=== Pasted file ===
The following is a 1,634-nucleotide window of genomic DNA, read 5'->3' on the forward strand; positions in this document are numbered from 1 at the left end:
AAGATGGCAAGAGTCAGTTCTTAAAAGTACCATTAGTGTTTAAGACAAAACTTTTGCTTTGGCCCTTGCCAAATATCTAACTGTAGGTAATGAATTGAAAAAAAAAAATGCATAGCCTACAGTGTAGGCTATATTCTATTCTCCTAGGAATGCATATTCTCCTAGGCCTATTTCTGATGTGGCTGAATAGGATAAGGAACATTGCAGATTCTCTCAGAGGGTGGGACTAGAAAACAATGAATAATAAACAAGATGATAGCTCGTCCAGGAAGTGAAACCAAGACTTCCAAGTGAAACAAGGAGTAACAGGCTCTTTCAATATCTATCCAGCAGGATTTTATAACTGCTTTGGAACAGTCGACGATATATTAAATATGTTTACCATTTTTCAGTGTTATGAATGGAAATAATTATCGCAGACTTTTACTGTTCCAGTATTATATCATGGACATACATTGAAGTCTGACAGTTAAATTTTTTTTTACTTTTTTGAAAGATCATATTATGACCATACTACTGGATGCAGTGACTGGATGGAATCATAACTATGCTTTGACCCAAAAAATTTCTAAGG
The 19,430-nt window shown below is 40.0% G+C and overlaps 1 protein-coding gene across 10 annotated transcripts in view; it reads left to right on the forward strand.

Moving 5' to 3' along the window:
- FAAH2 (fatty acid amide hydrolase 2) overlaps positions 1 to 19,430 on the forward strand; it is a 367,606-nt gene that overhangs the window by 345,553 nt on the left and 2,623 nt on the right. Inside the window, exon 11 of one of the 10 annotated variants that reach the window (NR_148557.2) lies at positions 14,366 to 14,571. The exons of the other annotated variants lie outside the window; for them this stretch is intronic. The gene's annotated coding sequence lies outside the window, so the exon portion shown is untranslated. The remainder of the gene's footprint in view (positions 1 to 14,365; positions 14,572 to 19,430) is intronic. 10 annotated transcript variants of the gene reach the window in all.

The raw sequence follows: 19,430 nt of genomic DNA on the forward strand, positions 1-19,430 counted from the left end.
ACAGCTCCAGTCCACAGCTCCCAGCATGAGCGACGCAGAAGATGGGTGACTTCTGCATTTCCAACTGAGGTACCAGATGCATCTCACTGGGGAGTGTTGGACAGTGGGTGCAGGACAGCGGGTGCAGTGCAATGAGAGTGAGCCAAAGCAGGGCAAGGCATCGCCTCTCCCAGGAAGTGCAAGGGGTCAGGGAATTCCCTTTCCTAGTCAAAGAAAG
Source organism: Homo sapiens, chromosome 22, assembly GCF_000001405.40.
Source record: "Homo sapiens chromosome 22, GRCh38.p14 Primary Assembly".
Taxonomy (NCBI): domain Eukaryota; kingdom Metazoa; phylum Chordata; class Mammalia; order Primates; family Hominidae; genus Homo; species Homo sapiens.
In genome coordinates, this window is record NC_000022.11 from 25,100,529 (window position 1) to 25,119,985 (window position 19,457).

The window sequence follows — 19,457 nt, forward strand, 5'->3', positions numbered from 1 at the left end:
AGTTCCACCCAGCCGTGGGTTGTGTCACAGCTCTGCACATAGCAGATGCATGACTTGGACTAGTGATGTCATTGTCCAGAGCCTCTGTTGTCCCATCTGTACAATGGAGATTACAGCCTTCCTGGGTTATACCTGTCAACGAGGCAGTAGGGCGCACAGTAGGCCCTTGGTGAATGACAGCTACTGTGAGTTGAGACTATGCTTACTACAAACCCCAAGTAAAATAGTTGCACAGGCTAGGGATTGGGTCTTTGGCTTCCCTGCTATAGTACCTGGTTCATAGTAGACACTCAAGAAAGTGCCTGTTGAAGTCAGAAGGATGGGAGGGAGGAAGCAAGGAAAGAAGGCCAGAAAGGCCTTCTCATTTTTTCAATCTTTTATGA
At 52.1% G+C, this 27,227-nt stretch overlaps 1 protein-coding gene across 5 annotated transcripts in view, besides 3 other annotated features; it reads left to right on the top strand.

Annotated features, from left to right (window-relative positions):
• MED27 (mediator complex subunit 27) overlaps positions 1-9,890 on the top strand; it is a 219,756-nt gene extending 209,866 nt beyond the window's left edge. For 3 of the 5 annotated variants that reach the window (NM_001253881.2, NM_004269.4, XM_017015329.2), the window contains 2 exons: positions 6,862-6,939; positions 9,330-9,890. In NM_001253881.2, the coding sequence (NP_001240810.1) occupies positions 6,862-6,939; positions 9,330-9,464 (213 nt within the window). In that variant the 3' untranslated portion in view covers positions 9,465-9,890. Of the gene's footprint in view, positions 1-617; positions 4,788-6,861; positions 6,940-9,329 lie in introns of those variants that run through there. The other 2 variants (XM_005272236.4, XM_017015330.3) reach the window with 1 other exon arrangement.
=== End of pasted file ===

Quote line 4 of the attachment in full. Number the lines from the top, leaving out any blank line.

Moving 5' to 3' along the window: